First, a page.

I was eager to get connected to the Internet. Initially, I had some problems connecting to the net as I could not get the correct DNS entries permanently saved. But editing the file /etc/sysconfig/network-scripts/ifcfg-eth0 manually for the DNS entries and restarting the network service, I managed to get everything right. During this process, I faced another little issue. When I issued the command service network restart, I got an error telling me that ‘service’ command was not found. I frowned! But then I realised that this command could be hiding in some folder that was not in the default command path. I found the command service in the /sbin folder. So, I created a link to service command in the /bin folder (by issuing the command ln -s /sbin/service /bin/service) so that the next time I had to use the service command, I have to write just ‘service’ and not ‘/sbin/service’ in the command prompt. I did the same for the ntsysv command which was hiding in the /usr/sbin folder.

After these glitches were solved, I moved onto use Firefox to browse my regular websites. Firefox 3 beta 5 is installed by default and I was happy to notice the huge improvement in the font rendering there, as the fonts used to be major irritant for me in the pervious Fedora versions.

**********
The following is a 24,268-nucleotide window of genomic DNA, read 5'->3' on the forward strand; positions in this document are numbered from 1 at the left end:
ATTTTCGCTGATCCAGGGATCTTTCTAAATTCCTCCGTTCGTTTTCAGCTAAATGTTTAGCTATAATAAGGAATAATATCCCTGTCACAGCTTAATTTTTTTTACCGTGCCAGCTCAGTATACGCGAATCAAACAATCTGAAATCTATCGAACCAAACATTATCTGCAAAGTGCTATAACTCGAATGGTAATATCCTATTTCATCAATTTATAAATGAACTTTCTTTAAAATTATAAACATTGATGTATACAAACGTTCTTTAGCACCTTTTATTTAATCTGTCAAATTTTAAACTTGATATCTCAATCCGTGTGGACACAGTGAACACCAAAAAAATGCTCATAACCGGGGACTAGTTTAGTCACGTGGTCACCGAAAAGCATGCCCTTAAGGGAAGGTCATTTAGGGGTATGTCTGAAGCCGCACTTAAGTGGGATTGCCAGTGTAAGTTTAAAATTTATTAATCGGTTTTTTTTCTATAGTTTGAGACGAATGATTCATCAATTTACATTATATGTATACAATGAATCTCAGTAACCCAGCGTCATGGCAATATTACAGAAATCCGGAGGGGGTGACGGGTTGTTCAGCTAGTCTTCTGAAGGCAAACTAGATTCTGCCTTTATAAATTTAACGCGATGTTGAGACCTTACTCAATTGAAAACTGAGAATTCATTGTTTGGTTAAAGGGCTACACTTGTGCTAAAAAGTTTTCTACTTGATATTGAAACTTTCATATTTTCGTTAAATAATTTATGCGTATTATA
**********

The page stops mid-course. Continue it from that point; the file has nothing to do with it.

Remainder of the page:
Then I moved forward to installing the multimedia codecs which were, as always, missing from Fedora due to some legal issues of using the proprietary codecs in some countries. To do that, first I had to add a new repository called Livna (If you want to do this too, follow the instructions at: http://rpm.livna.org/rlowiki/). Then, I issued the following commands:

yum install ffmpeg
yum install gstreamer-ffmpeg
yum install gstreamer-plugins-ugly

Once installed, these codecs can play virtually any audio and video file. So, I am enjoying my web and multimedia experiences.

I briefly checked out the KDE installed with Fedora 9 too. For your information, Fedora has discontinued the support for KDE 3.5 series and the only KDE you would be getting with Fedora 9 is KDE 4 (version 4.0.3). KDE 4 in F9 is fine, but not as good as I had expected. The improper font selection is a big let down.

For now, I am using Fedora as a home-based webserver and mailserver. You can access it through the URL http://granular.myftp.org, but the downtime is quite large as it is not always up (remember that it is a home-based server? 😉 ).

Here is a screenshot of Fedora 9 from my PC to wind the things up.

Fedora 9 Desktop